Development programmes and efforts on behalf of workers and childrens rights in small-scale mining communities must pay attention to gender. The hazards and risks of the work of women and girls must be granted the same recognition as those of men and boys. The studies have shown that the problem of double burden, dangerous work exists; it is time now to give it double attention. 2007, pdf format.
The benefits and risks of extractive industries are often measured broadly at the community level, but fail to distinguish the different impact on men and women. Evidence suggests that a gender bias exists in the distribution of risks and benefits in extractive industries projects: benefits accrue to men in the form of employment and compensation, while the costs, such as family/social disruption, and environmental degradation, fall most heavily on women.
The papers within this report provide practical examples of situations where women have not automatically and equally benefited from economic development and large-scale mining projects. In fact, the presenters at the forum on which the report is based spoke strongly about their own experiences in which women and children had consistently suffered the most from the negative impacts of mining projects. November 2002. (pdf)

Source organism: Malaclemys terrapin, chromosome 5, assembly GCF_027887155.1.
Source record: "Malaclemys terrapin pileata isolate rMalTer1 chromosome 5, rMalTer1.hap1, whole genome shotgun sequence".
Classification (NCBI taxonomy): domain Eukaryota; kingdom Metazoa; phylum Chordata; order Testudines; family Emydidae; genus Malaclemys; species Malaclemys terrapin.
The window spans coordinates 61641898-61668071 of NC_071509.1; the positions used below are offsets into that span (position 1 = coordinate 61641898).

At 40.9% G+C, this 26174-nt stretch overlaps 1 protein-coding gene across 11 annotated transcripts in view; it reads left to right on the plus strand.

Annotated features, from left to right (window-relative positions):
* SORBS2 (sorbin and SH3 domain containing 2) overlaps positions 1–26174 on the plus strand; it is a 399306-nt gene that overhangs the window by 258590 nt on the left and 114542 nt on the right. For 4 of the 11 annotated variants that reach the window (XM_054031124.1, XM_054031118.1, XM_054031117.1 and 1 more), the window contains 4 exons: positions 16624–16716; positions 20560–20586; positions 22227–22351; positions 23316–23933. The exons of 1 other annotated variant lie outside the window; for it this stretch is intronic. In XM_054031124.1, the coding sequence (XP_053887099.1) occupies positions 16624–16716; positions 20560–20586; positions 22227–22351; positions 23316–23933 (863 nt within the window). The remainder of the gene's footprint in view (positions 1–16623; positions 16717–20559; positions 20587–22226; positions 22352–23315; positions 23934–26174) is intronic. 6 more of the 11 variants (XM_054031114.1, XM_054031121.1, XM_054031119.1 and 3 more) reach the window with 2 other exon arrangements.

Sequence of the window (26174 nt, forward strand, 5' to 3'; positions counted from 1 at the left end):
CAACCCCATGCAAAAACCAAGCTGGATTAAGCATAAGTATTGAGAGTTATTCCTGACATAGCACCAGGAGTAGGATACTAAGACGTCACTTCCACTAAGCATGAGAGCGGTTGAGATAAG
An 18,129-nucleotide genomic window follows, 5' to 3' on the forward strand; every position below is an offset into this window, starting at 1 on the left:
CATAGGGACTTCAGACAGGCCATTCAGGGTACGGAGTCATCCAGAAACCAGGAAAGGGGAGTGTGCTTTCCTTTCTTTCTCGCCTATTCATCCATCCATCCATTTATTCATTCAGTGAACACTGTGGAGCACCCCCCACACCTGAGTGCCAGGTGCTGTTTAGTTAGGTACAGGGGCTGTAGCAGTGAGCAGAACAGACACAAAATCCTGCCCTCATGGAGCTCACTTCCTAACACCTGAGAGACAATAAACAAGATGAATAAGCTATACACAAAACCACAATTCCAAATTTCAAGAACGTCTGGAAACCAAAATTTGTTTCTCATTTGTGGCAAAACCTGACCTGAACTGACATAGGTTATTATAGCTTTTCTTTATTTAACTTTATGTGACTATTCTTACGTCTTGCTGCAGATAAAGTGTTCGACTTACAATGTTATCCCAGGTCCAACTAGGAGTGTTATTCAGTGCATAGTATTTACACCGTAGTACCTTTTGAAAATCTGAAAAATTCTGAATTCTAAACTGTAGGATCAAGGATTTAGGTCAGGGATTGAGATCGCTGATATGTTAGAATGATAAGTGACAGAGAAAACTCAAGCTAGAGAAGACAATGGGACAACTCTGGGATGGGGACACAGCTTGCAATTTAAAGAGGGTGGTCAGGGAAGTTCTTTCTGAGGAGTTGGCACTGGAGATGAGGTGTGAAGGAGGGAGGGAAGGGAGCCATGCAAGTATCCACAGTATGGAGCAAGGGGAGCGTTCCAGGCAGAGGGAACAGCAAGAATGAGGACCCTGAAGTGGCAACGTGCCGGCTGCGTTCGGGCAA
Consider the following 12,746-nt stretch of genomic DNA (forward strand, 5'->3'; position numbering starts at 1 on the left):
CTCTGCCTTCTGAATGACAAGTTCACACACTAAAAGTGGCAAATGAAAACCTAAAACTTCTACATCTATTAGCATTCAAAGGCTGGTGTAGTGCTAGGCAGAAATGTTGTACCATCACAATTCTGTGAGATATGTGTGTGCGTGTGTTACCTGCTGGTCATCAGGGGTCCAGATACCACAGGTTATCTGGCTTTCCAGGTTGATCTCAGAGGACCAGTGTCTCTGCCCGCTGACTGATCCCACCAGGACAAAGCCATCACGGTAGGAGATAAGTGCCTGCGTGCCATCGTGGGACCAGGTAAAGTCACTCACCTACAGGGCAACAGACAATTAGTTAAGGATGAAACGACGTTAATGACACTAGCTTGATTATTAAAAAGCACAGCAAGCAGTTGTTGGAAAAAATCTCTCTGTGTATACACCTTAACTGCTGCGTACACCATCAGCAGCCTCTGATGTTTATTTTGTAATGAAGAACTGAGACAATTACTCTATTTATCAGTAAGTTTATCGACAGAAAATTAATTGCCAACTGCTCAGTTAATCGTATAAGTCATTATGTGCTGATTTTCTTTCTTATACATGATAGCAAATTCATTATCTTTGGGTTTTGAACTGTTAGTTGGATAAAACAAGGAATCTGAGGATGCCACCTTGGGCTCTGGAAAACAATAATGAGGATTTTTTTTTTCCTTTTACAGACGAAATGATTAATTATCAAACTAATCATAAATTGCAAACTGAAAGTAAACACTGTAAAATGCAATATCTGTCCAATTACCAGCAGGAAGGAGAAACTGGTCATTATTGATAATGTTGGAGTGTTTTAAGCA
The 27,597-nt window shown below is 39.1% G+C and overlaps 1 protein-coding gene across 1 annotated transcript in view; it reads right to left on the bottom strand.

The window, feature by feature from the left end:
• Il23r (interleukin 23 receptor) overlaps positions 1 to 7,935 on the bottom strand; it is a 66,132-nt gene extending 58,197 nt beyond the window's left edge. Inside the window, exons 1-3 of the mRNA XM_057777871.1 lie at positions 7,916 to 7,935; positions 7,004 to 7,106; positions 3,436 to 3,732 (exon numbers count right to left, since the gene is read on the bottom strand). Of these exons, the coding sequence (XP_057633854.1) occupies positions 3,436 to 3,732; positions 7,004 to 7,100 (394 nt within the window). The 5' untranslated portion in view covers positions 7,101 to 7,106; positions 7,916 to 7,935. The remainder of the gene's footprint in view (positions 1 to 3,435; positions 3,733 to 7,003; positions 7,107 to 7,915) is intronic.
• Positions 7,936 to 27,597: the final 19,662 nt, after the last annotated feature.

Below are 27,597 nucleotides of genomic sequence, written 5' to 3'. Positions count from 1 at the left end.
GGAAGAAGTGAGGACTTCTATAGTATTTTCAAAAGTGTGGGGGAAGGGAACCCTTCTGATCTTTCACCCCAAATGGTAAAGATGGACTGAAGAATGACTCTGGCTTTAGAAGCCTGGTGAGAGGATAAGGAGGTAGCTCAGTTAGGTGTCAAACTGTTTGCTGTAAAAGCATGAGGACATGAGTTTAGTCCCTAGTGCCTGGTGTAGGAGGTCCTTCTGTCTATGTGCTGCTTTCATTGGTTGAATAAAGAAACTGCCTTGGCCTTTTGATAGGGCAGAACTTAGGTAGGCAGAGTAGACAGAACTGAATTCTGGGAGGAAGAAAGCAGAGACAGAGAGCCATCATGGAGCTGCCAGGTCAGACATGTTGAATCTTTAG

Overburdened is a comprehensive literature review on women, mining, and health. Evidence regarding the impact of mining, mineral extraction, and processing on the health of women and their communities is presented. The purpose of the review is to provide information to help heal and protect women, their families, and their communities from the adverse health impacts of mineral extraction. May 2004. (pdf)